Seven: The best program is the one you're not doing

Human beings are truly creatures of habit, and don't think that somehow you're the exception-you probably aren't.

While consistency is the hallmark of successful training, too much of it isn't a good thing, and here's why: when you expose your body to the same form of stress over and over, two things begin to happen:

1) Your fitness gain will slow down and eventually cease because your body's various homeostatic systems being to "figure out" what you're up to. Initially, your body responds to a particular stressor (say, a hard squat workout) with a massive reaction, but every time the stimulus is repeated, that reaction becomes less and less. This process is called habituation, and it leads to a dead end.

2) At the same time, when you perform the same training routine week after week, month after month, you increase your susceptibility to various overuse injuries, particularly to your joints.

All in all, too little variety has a negative impact on what I call the "risk-to-benefit" profile of your training program. A far better approach is to regularly (every four to eight weeks) change various components of your program, particularly the exercise selection.

Eight: Don't be the king of pain

Most of us are guilty of making some rather dumb decisions when we experience pain during a workout. These decisions range from reducing the weight load, to choosing another exercise that doesn't hurt, to simply working through the pain. Kinda like dumb, dumber, dumbest.

Look, if you simply reduce the weight until it no longer hurts, you're no longer experiencing a benefit from the exercise (because the load is too low to elicit a training effect), and yet you're still irritating the tissues! Of course, it's a step in the rght direction to discontinue the offending exercise, but you need to take it a step further-see a qualified medical professional and find out what's wrong. Now you're armed with important information that will help you choose the best strategy for solving it. If instead you simply switch exercises, you run the risk of eventually turning into one of those guys you always see at the gym who is now reduced to about two or three exercises (usually performed with the aid of various support aids like neoprene knee sleeves, etc.) that he can do without pain.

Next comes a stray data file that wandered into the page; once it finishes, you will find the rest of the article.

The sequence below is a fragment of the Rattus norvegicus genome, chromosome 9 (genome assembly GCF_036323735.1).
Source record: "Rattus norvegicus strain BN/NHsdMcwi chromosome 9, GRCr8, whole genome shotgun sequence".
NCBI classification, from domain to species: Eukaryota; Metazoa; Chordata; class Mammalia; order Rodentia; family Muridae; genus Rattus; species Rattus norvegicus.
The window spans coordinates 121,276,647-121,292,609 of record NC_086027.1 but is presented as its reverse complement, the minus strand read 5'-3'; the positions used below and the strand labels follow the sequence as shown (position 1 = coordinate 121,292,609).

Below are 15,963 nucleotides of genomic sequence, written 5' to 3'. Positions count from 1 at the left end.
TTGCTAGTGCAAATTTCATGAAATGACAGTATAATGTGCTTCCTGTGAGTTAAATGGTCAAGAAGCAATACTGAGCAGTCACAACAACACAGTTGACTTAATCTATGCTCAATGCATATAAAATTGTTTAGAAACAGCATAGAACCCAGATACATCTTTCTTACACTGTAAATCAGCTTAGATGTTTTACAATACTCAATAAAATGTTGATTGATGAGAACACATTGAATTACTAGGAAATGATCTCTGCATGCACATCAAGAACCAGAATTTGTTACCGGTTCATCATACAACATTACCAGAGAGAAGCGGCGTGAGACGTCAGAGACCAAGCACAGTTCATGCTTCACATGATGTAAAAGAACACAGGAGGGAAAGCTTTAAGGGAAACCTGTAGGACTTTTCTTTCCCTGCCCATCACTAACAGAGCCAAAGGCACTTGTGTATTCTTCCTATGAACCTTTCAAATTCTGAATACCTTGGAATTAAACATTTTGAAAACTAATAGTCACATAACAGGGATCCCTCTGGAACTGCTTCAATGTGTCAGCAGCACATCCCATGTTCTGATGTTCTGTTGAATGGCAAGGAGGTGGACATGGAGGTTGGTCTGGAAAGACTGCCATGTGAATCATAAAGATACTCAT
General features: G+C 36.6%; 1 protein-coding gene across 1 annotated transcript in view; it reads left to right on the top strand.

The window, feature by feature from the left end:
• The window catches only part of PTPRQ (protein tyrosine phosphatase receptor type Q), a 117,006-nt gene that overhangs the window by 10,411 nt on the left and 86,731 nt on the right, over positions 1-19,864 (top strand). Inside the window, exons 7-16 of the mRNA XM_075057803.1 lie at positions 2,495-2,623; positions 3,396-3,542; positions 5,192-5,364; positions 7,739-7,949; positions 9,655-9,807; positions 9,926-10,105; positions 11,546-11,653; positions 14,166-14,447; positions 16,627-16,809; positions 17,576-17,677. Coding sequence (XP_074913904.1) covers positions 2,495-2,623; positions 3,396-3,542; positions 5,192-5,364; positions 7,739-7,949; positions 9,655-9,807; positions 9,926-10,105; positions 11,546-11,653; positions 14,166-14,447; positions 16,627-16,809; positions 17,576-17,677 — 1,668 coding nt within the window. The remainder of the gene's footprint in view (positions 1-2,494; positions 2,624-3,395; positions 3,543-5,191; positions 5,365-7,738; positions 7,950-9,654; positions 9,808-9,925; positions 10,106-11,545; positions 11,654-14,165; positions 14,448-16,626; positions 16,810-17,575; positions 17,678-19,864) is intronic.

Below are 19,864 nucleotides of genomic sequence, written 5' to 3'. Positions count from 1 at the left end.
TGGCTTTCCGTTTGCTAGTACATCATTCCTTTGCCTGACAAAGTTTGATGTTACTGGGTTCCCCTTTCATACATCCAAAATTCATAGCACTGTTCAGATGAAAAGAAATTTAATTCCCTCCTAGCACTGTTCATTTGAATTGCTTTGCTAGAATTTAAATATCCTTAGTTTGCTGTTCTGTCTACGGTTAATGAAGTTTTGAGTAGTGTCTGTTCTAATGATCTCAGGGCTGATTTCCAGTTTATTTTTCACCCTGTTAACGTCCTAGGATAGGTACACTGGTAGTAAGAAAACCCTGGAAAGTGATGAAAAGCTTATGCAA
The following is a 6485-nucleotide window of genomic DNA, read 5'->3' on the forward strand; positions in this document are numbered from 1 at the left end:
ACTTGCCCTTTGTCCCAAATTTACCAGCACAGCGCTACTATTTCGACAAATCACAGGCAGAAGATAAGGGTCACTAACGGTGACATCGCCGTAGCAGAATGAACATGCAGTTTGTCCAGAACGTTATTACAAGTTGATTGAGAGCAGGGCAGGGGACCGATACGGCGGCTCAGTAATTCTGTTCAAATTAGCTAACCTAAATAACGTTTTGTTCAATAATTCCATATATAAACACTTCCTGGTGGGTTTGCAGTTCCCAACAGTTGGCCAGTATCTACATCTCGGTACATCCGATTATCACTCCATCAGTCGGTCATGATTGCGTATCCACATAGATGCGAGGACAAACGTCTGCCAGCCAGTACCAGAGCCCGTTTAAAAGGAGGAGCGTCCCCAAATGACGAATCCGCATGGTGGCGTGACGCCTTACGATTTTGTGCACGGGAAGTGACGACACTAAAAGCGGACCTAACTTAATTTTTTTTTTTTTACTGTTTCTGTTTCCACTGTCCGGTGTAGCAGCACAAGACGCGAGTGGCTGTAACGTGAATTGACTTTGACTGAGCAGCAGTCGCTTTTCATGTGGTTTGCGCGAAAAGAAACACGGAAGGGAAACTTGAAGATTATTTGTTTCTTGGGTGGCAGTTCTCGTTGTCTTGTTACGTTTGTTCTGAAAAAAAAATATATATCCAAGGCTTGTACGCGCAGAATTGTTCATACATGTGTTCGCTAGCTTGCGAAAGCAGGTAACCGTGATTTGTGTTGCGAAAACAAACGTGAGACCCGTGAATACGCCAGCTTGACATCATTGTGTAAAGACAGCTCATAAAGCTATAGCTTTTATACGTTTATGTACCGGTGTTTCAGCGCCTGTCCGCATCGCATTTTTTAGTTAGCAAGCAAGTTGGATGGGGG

Nine: Seek performance, not fatigue

For whatever reason, most of us gauge the quality of a workout by how much we hurt during and afterward. Over the years, this phenomenon has led to a number of training techniques whose primary "advantage" is their ability to make you hurt. I can think of all sorts of things that hurt without making you fitter or leaner, but I know of only one thing that can improve your physique: regularly exposing your body to gradually more and more work over time. Focus on what you do, not what it feels like.

Think about it this way: you might decide to bench press the heaviest weight possible for three sets of 10 reps. Those three sets might take you 12 minutes, and you'll be a hurting unit, too.

Now here's another way: Instead of three sets of 10, try 10 sets of three. It will lead to the exact same amount of work, using the same weight on the bar, and you'll complete the workout in the same amount of time. Same work output, same result. The only difference is that you won't be hurting nearly as much because you managed fatigue far more effectively!

Ten: Knowing is not enough, you must do

We've come full circle now, which is appropriate for the theme of this article. Many people fail to fully commit to their training and nutritional programs fearing they don't know enough; others place too much emphasis on knowing it all.

Your job is to apply what you already know-when you do this, success is the unavoidable outcome. Action is the hallmark of mastery-make it the foundation of your program right now.

Charles Staley is known as the "Secret Weapon" by his Olympic and professional athletes for his uncanny ability to see what other coaches miss. Charles has written hundreds of published articles in a number of popular magazines and is in constant demand by the media for his dynamic interviews and unique ability to clearly explain his subject to varied audiences. Subscribe to Charles' FREE mini-course on Escalating Density Training at http://www.EDTSecrets.com.